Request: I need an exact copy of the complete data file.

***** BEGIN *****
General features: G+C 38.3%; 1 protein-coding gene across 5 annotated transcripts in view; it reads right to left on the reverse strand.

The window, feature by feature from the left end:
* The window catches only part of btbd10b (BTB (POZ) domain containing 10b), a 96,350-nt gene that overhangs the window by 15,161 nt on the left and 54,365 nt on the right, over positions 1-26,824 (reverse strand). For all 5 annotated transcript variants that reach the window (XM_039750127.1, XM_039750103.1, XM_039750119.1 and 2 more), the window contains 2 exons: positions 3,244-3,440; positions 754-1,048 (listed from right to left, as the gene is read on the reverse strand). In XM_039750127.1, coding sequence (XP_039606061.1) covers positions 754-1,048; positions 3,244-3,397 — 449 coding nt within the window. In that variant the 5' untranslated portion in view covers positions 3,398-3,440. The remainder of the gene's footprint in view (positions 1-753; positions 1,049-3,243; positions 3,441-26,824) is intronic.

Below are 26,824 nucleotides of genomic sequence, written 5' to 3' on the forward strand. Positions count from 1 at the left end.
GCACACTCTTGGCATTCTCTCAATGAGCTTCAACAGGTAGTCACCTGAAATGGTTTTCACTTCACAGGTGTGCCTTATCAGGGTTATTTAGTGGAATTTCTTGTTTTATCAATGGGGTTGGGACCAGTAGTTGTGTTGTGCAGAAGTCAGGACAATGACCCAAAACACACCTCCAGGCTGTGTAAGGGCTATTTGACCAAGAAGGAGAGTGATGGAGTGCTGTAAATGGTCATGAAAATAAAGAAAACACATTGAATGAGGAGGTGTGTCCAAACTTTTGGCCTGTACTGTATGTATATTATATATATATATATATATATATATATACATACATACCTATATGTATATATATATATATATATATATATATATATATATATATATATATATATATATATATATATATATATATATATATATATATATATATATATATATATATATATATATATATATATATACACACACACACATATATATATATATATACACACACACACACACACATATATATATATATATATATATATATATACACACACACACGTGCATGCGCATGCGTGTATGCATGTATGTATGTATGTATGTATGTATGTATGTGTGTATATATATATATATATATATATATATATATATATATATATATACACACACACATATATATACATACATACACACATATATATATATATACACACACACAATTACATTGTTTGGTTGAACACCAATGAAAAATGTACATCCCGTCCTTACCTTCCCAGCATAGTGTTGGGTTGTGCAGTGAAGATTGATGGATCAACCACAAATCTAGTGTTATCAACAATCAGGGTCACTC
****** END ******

General features: G+C 38.3%; 1 protein-coding gene across 5 annotated transcripts in view; it reads right to left on the reverse strand.

The window, feature by feature from the left end:
* The window catches only part of btbd10b (BTB (POZ) domain containing 10b), a 96,350-nt gene that overhangs the window by 15,161 nt on the left and 54,365 nt on the right, over positions 1-26,824 (reverse strand). For all 5 annotated transcript variants that reach the window (XM_039750127.1, XM_039750103.1, XM_039750119.1 and 2 more), the window contains 2 exons: positions 3,244-3,440; positions 754-1,048 (listed from right to left, as the gene is read on the reverse strand). In XM_039750127.1, coding sequence (XP_039606061.1) covers positions 754-1,048; positions 3,244-3,397 — 449 coding nt within the window. In that variant the 5' untranslated portion in view covers positions 3,398-3,440. The remainder of the gene's footprint in view (positions 1-753; positions 1,049-3,243; positions 3,441-26,824) is intronic.

Below are 26,824 nucleotides of genomic sequence, written 5' to 3' on the forward strand. Positions count from 1 at the left end.
GCACACTCTTGGCATTCTCTCAATGAGCTTCAACAGGTAGTCACCTGAAATGGTTTTCACTTCACAGGTGTGCCTTATCAGGGTTATTTAGTGGAATTTCTTGTTTTATCAATGGGGTTGGGACCAGTAGTTGTGTTGTGCAGAAGTCAGGACAATGACCCAAAACACACCTCCAGGCTGTGTAAGGGCTATTTGACCAAGAAGGAGAGTGATGGAGTGCTGTAAATGGTCATGAAAATAAAGAAAACACATTGAATGAGGAGGTGTGTCCAAACTTTTGGCCTGTACTGTATGTATATTATATATATATATATATATATATATATACATACATACCTATATGTATATATATATATATATATATATATATATATATATATATATATATATATATATATATATATATATATATATATATATATATATATATATATATATATATATATATATATATATATATACACACACACACATATATATATATATATACACACACACACACACACATATATATATATATATATATATATATATACACACACACACGTGCATGCGCATGCGTGTATGCATGTATGTATGTATGTATGTATGTATGTATGTGTGTATATATATATATATATATATATATATATATATATATATATATACACACACACATATATATACATACATACACACATATATATATATATACACACACACAATTACATTGTTTGGTTGAACACCAATGAAAAATGTACATCCCGTCCTTACCTTCCCAGCATAGTGTTGGGTTGTGCAGTGAAGATTGATGGATCAACCACAAATCTAGTGTTATCAACAATCAGGGTCACTC